3 Key Aspects of Pope Francis’ Apology to Canadian Indigenous People

COMMENTARY: While the papal apology has historical, cultural, political and economic aspects, the Holy Father treated this primarily as a religious one at the service of healing and reconciliation as gifts from God.

Pope Francis meets with a delegation of Canada's Indigenous leaders April 1 at the Vatican.
Pope Francis meets with a delegation of Canada's Indigenous leaders April 1 at the Vatican. (photo: National Catholic Register / Vatican Media)

Pope Francis expressed his “indignation and shame” in offering an apology to a delegation of Canadian Indigenous leaders “for the deplorable conduct of members of the Catholic Church” in relation to residential schools. Residential schools were a Canadian government policy to assimilate Indigenous children in schools largely operated by the Christian churches. Catholic religious orders operated the majority of the schools. 

“I ask for God’s forgiveness and I want to say to you with all my heart: I am very sorry,” Pope Francis said in an April 1 audience at the Vatican. 

“We accept this apology,” said Chief Gerald Antoine, head of the Assembly of First Nations (AFN) delegation. 

Pope Francis delivered his apology in an address both forthright and lyrical, leaving many of the Indigenous leaders deeply moved.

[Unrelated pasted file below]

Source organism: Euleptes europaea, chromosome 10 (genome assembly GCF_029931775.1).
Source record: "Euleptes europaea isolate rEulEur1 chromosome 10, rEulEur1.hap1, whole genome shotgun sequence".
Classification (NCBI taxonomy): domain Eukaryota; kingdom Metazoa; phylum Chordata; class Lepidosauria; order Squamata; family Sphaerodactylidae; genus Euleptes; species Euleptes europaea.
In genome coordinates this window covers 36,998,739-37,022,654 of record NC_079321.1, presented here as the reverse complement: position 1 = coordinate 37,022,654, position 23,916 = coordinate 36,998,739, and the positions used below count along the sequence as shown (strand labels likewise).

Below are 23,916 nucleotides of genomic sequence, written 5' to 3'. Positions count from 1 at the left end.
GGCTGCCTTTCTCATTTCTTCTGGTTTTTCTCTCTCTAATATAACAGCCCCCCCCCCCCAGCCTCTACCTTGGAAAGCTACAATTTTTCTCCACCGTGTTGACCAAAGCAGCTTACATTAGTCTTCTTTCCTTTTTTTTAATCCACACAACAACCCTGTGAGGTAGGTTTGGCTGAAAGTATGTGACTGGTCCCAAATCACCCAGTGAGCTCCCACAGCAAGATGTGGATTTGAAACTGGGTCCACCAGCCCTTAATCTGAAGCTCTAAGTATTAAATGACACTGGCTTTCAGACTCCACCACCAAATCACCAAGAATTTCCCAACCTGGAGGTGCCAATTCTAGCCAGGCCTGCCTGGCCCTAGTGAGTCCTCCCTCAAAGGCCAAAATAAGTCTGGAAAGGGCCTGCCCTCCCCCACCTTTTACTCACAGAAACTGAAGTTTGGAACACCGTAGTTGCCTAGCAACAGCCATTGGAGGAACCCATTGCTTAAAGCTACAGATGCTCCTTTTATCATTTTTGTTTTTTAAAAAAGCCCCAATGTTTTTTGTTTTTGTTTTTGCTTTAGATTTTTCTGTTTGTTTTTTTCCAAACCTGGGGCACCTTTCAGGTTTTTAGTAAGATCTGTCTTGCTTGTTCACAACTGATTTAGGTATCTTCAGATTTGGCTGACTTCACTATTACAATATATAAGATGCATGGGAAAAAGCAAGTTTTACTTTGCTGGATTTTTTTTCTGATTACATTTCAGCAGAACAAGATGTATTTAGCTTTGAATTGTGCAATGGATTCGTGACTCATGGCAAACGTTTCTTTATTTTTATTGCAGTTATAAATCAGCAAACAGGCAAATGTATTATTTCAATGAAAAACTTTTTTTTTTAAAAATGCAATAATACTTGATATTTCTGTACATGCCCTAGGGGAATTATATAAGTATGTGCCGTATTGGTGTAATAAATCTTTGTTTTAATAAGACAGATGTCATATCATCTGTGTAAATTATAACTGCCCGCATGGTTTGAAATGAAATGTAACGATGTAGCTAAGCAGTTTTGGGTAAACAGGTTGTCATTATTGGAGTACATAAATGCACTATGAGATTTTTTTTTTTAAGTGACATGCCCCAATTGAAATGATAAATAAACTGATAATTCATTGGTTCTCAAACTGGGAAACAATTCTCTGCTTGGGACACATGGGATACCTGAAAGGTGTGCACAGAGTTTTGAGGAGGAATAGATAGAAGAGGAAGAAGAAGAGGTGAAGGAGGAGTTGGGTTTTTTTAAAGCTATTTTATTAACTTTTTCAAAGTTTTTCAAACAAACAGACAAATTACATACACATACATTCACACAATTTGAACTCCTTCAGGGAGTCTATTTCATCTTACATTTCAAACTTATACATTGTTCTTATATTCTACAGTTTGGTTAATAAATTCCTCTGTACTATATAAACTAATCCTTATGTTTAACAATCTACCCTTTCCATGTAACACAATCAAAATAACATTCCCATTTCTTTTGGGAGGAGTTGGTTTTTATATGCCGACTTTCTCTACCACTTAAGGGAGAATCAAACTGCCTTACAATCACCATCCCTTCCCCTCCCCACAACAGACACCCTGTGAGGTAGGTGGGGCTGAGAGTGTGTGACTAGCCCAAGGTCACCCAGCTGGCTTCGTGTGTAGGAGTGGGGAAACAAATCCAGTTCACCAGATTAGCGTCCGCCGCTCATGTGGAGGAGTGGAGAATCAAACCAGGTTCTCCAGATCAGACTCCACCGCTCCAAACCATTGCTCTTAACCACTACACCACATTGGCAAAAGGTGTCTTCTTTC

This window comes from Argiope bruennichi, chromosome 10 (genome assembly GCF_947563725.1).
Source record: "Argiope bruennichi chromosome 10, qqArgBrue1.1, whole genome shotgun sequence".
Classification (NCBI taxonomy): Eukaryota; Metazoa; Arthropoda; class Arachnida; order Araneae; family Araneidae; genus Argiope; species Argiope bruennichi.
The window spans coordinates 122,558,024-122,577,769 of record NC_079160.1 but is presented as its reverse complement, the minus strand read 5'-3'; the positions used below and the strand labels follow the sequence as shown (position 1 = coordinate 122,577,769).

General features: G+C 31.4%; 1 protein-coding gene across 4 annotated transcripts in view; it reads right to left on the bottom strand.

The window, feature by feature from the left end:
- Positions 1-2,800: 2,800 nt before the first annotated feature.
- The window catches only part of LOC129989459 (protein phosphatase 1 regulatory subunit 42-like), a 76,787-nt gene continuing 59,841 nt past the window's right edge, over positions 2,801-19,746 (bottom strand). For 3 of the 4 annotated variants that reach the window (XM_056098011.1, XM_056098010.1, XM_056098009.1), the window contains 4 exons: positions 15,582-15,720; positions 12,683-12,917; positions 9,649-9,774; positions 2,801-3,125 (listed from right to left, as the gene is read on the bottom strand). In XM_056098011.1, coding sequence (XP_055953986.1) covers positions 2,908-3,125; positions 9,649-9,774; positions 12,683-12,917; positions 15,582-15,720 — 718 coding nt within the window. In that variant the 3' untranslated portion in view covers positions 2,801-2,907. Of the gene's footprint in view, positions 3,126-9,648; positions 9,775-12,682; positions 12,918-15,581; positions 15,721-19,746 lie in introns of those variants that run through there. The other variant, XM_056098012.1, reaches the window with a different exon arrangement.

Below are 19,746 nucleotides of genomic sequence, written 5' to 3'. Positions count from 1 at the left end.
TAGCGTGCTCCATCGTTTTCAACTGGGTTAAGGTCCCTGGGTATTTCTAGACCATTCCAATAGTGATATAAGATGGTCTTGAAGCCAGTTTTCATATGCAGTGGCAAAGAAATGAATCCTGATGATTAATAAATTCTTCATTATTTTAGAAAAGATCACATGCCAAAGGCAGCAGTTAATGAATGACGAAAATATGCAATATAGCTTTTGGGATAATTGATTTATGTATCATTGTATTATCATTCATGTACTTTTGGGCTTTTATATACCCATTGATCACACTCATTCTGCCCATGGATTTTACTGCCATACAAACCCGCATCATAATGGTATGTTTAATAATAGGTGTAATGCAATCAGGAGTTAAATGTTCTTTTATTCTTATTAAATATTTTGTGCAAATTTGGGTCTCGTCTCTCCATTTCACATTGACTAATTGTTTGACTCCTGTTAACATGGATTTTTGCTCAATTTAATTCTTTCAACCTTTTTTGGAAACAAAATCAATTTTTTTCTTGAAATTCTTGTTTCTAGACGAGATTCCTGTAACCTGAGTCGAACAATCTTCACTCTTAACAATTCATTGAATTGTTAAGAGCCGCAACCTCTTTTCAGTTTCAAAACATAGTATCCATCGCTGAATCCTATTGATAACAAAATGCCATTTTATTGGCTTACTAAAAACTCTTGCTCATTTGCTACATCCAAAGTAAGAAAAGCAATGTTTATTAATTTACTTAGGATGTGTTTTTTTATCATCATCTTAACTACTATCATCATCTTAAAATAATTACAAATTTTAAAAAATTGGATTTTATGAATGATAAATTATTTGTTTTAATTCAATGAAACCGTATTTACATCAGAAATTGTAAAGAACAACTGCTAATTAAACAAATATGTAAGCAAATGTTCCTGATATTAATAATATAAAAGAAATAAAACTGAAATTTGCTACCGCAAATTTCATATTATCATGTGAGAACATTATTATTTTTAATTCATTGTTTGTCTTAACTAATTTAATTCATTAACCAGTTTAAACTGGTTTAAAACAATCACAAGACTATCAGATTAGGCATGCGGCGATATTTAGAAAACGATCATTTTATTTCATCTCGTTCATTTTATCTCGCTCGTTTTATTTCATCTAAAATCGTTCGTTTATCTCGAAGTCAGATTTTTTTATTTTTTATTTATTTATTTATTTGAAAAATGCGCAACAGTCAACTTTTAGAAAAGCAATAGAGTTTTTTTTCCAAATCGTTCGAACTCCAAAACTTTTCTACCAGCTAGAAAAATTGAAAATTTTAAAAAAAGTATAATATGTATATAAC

At the same time, he announced his intention of visiting Canada, likely in July, to meet Indigenous Canadians on their own land. A 2015 report by a Truth and Reconciliation Commission in Canada asked for a papal visit to Canada for that purpose. 

There were three key aspects to the apology Pope Francis made — the context of conquest, the necessity of the Gospel and contrition for counter-witness. 


Context of Conquest 

That the Holy Father would offer an apology for the Church’s participation in the government program was never really in doubt. Pope Benedict XVI offered an apology regarding residential schools to another AFN delegation 13 years ago. It was widely considered at the time to “close the circle” on the issue, but subsequent political developments in Canada led Indigenous leaders to discount what they once praised from Benedict. 

The first Latin American pope thinks about Indigenous issues in the broader context of Spanish and Portuguese colonial expansion, not primarily the context of French and Irish missionaries in Canada. He addressed the topic most fully on a visit to Bolivia in July 2015. 

“I say this to you with regret: Many grave sins were committed against the native peoples of America in the name of God,” Pope Francis said then. “I wish to be quite clear, as was St. John Paul II: I humbly ask forgiveness, not only for the offenses of the Church herself, but also for crimes committed against the native peoples during the so-called conquest of America.”